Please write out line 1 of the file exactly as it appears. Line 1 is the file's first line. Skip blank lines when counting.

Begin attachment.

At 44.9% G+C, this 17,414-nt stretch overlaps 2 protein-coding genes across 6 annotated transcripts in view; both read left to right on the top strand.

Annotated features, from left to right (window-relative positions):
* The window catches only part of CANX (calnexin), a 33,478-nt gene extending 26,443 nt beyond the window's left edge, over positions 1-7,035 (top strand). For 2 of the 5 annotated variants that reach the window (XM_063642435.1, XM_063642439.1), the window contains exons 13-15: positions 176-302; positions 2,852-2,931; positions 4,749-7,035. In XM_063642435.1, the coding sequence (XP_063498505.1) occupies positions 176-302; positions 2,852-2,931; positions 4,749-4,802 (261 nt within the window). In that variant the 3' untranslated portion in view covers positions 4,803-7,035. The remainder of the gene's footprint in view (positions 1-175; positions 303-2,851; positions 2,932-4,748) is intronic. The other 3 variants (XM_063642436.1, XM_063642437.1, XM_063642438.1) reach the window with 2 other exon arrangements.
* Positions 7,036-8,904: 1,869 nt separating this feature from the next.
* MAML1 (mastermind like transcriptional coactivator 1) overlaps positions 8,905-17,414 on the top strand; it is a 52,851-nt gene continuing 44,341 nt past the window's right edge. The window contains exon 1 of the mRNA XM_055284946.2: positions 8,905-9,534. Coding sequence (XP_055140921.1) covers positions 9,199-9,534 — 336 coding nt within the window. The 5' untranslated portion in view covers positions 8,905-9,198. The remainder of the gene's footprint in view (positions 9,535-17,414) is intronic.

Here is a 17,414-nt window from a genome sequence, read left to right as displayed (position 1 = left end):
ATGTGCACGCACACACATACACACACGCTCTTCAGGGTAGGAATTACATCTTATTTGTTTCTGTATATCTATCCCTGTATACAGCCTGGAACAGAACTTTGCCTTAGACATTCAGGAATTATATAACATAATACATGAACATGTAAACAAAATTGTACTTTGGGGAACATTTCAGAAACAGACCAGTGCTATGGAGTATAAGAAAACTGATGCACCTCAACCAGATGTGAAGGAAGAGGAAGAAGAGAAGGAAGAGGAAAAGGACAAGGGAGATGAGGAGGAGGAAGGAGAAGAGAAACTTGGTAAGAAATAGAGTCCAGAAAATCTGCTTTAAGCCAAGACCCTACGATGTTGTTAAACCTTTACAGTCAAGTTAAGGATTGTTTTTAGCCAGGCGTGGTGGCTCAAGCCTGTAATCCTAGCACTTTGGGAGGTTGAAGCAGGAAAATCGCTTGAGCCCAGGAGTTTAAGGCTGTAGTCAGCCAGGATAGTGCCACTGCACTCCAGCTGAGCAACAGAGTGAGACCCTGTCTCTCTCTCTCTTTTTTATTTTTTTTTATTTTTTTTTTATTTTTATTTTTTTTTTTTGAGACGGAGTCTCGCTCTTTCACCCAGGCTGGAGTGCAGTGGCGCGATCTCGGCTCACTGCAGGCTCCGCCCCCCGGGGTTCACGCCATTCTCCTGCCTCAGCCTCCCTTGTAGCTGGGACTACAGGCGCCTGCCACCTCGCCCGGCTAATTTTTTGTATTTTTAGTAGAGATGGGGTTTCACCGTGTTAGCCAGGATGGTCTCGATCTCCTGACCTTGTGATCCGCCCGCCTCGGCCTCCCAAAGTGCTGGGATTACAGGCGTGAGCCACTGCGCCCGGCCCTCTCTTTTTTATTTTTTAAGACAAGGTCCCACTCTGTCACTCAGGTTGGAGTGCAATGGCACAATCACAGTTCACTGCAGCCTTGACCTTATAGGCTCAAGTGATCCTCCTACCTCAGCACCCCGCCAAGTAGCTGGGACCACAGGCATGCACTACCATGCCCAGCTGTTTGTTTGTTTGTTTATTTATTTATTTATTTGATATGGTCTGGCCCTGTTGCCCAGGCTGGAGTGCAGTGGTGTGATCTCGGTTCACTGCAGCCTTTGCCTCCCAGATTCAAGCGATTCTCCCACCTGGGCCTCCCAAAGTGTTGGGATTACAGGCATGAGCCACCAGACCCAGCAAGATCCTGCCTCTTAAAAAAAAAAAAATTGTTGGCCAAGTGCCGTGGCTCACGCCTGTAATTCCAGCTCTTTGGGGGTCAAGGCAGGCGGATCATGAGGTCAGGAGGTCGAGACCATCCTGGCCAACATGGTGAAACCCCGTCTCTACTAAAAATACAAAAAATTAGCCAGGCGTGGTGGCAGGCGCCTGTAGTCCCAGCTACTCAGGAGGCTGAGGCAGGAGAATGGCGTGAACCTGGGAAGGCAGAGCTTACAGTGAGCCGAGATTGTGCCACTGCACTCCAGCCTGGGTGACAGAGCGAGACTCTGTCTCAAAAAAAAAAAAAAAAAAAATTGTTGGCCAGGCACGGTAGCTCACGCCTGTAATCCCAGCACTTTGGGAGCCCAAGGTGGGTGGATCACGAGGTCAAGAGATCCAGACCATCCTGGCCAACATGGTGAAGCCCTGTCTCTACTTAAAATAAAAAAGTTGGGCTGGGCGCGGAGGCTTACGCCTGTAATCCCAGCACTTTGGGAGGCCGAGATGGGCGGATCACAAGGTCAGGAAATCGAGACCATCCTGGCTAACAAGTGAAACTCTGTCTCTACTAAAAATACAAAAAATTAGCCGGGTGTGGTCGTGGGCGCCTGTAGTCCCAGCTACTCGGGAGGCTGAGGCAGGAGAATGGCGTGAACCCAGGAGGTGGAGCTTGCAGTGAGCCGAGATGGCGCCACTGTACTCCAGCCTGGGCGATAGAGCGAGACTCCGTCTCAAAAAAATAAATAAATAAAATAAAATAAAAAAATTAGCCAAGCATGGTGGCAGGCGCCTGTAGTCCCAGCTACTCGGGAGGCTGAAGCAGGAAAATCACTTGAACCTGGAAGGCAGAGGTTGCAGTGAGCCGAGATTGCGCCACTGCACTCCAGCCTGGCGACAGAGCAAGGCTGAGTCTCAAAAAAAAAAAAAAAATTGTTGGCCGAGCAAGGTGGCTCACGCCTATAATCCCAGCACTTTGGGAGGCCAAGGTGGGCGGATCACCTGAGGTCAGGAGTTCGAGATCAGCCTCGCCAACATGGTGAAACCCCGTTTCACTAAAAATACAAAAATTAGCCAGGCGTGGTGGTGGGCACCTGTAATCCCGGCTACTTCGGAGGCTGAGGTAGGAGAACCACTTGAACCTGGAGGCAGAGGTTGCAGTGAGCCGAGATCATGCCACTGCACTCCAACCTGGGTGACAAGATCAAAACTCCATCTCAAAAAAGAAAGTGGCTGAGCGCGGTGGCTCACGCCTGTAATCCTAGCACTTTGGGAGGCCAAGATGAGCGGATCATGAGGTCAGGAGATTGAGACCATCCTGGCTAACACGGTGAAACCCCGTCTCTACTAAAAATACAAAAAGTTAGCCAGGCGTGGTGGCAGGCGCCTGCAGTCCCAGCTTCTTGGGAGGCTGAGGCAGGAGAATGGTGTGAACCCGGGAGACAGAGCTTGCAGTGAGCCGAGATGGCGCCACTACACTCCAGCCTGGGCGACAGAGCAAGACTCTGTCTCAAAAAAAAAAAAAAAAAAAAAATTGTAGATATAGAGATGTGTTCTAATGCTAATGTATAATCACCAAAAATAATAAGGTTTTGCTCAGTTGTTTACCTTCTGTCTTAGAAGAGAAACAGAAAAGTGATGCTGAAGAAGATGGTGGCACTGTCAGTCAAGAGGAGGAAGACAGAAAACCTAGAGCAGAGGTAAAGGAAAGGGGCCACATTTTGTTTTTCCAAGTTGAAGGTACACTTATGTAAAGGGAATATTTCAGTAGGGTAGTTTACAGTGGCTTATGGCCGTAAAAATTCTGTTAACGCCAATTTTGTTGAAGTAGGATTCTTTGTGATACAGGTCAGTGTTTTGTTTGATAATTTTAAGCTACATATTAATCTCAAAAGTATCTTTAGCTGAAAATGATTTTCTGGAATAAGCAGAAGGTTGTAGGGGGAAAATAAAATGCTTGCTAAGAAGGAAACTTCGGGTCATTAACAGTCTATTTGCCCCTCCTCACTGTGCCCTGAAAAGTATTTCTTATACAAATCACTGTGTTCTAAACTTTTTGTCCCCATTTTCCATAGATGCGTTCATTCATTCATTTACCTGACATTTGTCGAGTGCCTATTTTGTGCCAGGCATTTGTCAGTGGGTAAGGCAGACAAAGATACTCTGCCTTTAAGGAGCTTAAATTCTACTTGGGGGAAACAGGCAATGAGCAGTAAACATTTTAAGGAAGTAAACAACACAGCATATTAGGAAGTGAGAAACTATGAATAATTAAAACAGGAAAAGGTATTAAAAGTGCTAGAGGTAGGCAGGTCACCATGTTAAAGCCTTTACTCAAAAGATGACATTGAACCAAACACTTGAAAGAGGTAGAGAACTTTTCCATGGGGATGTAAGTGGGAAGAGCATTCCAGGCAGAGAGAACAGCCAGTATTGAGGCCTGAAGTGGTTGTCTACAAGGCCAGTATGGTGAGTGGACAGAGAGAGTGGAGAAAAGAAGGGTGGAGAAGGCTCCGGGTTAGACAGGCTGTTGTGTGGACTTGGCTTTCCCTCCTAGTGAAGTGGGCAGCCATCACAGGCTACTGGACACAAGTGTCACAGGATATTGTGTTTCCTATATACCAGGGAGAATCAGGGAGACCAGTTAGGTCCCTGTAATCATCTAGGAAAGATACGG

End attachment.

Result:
At 44.9% G+C, this 17,414-nt stretch overlaps 2 protein-coding genes across 6 annotated transcripts in view; both read left to right on the top strand.